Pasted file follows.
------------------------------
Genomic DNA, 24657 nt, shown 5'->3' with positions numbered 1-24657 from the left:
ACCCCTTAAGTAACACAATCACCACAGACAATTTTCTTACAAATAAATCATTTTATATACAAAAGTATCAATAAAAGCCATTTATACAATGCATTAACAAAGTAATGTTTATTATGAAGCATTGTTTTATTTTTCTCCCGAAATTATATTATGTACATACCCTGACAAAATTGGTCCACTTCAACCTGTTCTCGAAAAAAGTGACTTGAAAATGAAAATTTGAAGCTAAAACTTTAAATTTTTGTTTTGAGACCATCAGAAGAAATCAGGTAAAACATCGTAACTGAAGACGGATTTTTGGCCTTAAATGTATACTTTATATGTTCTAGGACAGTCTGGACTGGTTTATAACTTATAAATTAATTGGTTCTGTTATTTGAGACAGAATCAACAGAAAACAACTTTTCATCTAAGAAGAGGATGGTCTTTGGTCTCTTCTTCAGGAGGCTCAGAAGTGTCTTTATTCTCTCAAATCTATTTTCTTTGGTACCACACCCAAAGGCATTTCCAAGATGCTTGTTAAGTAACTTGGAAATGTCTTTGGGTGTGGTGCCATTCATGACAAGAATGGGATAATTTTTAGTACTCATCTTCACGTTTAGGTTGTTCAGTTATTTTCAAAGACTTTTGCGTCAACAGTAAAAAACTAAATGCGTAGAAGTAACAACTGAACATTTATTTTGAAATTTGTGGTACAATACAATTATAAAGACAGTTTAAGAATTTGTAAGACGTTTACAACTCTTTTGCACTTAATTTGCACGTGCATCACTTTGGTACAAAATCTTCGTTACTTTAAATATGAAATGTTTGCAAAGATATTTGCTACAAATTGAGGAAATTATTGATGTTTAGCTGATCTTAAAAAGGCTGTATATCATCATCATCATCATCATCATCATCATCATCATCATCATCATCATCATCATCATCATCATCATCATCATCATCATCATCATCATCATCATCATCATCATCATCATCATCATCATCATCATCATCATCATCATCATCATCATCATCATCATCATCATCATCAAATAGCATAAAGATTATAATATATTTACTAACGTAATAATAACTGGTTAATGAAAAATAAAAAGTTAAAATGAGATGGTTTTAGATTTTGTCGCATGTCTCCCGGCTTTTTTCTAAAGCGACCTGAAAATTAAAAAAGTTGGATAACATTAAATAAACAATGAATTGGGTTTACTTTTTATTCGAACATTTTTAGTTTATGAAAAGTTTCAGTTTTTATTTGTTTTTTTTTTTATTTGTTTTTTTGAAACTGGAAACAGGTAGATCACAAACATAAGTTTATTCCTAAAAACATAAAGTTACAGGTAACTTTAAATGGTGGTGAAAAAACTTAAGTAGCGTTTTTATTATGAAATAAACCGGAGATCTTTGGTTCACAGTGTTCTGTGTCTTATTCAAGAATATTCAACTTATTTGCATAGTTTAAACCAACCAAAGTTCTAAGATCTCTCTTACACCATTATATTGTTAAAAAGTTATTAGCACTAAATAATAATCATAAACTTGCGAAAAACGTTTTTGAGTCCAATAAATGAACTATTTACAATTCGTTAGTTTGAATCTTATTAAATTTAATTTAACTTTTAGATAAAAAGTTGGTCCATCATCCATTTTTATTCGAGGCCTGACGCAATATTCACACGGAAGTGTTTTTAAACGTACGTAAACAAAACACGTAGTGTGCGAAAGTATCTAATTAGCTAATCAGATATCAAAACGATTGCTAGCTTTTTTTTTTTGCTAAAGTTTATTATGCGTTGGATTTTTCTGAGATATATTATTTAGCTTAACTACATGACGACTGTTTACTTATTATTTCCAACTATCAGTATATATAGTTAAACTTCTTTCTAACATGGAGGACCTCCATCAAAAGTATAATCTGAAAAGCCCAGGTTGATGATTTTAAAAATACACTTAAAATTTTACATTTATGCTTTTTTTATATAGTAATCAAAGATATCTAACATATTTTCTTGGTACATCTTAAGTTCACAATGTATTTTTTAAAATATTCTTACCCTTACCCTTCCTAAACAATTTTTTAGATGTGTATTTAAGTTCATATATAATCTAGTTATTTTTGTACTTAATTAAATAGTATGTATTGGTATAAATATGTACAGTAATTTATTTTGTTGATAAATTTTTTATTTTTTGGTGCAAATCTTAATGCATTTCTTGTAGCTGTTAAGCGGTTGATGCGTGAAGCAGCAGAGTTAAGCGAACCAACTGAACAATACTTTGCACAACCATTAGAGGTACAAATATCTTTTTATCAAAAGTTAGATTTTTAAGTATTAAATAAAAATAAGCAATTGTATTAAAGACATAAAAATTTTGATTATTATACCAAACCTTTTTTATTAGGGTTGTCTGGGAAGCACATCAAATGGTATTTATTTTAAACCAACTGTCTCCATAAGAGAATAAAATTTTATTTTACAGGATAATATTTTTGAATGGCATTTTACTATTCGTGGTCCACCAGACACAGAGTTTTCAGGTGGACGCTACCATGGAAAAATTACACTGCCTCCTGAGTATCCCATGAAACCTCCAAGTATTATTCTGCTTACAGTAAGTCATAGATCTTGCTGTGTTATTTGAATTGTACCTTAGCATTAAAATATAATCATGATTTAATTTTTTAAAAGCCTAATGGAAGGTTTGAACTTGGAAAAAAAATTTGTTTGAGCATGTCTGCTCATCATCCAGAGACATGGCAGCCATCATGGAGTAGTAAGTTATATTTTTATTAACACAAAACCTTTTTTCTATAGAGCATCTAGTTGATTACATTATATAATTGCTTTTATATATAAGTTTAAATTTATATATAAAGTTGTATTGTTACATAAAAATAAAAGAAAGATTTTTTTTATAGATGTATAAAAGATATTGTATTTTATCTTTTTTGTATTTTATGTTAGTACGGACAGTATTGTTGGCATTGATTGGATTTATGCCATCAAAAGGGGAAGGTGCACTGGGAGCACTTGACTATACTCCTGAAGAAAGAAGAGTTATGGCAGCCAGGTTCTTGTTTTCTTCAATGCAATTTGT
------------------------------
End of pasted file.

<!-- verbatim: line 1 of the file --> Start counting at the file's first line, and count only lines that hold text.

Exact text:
Genomic DNA, 24657 nt, shown 5'->3' with positions numbered 1-24657 from the left: